The Nikkei closed up 4.83%, hitting a seven-year high after the Bank of Japan (BoJ) unexpectedly announced it was expanding its monetary easing policy Friday morning.
In a tight vote, the BoJ backed an 80 trillion yen ($US720 billion) target for expanding the monetary base (a measure of the amount of money held by the central bank and in the economy). That’s up from a 60-70 trillion yen target before.
Analysts were basically not expecting anything today: this one is a genuine surprise. Just as the Fed this week announced the final tapering of QE3 (where the monthly bond purchases the Fed had been making were stopped), the Bank of Japan is hitting the gas.
No prizes for spotting the announcement on this graph of the Nikkei:
This was a major unexpected move by Haruhiko Kuroda, the Bank of Japan’s governor, and a big new chapter in the country’s ‘Abenomics’ experiment, named after Prime Minister Shinzo Abe.
It’s all in reaction to a slowdown in inflation: the BoJ has committed itself to reaching a 2% inflation target, but core inflation dropped from 1.1% to 1% in October, the lowest in nearly a year. Kuroda has repeatedly expressed this goal but it seems like markets only halfway believed him.
The dollar and yen are reacting pretty much as you’d expect too. Here the dollar is is, up 1.76% against the dollar. 111 yen to the dollar is the highest since 2008.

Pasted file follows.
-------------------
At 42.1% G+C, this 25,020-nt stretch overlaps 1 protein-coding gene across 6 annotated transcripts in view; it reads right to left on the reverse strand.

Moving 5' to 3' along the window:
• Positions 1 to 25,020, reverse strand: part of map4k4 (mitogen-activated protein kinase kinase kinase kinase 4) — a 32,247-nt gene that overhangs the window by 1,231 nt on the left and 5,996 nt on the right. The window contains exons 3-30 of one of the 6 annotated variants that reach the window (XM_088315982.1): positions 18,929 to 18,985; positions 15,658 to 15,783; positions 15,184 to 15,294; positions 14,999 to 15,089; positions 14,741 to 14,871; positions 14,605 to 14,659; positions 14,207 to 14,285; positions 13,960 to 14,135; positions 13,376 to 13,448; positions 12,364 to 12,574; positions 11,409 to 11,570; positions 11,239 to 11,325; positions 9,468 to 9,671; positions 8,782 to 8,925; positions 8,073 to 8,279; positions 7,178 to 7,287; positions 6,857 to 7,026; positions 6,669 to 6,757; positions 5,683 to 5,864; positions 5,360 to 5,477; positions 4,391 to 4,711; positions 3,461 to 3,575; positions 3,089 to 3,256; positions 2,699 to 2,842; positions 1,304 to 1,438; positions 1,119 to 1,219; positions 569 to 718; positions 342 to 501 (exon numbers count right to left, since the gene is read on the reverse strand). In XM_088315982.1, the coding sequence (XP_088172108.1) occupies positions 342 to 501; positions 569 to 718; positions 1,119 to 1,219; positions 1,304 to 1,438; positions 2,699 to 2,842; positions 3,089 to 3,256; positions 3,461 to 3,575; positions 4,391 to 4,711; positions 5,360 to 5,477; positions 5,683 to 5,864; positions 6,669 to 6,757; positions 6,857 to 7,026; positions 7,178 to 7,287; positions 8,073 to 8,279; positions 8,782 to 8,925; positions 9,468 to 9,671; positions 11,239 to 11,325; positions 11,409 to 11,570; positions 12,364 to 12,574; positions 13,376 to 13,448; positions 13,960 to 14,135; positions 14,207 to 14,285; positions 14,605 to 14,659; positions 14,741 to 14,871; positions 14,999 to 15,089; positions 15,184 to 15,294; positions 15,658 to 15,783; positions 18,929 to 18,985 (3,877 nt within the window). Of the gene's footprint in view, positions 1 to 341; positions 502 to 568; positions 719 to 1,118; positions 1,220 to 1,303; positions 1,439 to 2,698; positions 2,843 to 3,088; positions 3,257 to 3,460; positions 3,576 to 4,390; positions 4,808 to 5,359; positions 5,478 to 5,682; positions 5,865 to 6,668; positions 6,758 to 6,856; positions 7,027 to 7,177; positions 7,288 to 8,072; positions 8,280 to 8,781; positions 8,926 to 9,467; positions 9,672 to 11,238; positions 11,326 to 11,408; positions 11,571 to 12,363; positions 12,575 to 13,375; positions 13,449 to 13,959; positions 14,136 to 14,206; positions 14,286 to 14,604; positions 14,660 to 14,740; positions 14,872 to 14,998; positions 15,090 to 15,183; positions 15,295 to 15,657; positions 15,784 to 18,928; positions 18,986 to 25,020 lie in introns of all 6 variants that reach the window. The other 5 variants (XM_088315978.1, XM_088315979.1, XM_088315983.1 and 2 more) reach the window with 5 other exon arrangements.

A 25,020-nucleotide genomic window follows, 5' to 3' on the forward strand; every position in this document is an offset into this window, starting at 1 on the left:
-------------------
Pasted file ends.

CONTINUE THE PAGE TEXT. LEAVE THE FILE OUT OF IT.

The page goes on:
Here’s the reaction from a Rabobank analyst’s note on what the fresh expansion means:
That’s another $US90bn in new QE per year, the equivalent of a full month of what the US was doing at its QE peak in a Japanese economy that is less than one third that size. Overall it is now up to over 16% of GDP per year, which, frankly, is pure kitchen sink territory.
And it’s not just Japanese markets getting hit.
After tanking yesterday, gold is getting smashed again.
It’s down to just $US1,171.80 an ounce, down 2.26% on the news. See below:
Markets were also reacting to a Reuters report that the Government Pension Investment Fund (GPIF), Japan’s fund for state employees and the largest one of its kind anywhere in the world, was about to hike its equities allocation. After the Nikkei closed, this was confirmed.
The $US1.1 trillion fund made these changes:
- Allocation of Japanese stocks up from 12% to 25%
- Allocation of foreign stocks hiked to 25%
- Allocation of Japanese bonds slashed from 60% to 35%
- Allocation of foreign bonds hiked to 15%